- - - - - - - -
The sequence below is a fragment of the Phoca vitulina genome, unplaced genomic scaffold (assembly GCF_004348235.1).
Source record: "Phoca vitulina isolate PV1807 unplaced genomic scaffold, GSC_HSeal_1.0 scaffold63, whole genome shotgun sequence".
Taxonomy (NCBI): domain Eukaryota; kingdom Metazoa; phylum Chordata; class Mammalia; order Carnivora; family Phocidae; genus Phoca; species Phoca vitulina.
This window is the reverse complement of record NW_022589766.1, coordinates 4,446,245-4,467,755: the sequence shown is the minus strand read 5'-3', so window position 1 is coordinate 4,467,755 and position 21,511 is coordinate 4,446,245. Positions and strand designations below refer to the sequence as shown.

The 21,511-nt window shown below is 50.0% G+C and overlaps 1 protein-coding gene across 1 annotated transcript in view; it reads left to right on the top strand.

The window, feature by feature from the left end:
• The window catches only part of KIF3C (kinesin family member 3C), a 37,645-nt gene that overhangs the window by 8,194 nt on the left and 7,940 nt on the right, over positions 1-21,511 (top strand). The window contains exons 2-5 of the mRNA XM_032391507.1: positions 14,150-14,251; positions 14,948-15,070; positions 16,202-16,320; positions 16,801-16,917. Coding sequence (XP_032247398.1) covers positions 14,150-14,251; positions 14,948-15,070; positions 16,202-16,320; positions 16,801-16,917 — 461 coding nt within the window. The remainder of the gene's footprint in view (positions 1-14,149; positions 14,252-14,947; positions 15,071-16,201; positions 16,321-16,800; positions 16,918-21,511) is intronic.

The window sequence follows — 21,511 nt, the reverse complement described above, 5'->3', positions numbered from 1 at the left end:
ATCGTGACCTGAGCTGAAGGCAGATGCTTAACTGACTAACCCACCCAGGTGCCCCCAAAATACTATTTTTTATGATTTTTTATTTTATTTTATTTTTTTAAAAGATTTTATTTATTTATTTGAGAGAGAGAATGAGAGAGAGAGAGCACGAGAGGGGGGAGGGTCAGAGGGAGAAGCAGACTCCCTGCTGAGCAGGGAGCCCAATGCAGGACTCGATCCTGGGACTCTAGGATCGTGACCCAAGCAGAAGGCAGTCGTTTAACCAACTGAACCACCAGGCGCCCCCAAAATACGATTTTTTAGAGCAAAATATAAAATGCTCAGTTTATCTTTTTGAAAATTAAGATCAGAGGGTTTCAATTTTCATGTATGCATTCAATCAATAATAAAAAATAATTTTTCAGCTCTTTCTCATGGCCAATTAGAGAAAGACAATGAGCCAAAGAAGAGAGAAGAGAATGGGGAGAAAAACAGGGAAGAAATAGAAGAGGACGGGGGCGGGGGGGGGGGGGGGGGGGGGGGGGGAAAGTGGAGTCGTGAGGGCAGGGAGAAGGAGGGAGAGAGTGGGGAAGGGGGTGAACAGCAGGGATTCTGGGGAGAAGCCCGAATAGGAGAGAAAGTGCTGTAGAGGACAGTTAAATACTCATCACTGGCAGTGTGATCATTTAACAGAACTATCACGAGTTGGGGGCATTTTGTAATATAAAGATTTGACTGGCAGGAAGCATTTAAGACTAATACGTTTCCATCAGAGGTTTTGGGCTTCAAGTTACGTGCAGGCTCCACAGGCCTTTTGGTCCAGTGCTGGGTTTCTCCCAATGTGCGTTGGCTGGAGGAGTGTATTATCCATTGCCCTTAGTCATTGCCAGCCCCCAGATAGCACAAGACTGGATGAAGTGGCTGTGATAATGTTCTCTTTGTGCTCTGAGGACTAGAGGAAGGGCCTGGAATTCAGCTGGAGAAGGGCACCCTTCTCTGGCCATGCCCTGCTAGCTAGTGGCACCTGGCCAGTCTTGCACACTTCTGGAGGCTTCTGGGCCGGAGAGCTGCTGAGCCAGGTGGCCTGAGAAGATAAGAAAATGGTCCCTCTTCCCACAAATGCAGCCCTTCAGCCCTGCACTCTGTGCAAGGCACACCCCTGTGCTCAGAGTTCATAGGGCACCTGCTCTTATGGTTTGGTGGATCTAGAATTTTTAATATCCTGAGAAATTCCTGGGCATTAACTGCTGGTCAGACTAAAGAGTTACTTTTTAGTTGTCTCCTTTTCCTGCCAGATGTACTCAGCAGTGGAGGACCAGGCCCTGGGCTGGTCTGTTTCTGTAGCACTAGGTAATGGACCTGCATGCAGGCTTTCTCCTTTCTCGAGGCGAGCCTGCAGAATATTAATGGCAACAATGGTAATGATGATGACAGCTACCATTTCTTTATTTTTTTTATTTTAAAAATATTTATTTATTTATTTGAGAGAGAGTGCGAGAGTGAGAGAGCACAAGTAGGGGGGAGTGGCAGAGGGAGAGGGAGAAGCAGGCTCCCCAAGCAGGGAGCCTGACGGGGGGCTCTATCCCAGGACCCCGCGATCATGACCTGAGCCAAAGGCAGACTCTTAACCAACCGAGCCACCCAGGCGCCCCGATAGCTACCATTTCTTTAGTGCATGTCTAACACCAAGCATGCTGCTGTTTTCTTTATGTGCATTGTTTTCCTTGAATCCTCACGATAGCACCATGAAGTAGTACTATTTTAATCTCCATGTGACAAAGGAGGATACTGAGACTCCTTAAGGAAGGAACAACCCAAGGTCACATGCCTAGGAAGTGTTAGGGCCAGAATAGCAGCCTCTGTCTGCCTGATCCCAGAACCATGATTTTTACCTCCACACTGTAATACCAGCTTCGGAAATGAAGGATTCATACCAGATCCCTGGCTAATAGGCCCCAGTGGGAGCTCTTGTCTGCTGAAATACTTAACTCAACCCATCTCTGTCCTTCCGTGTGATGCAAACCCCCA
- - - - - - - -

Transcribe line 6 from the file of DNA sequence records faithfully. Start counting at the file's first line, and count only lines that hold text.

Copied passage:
The window, feature by feature from the left end: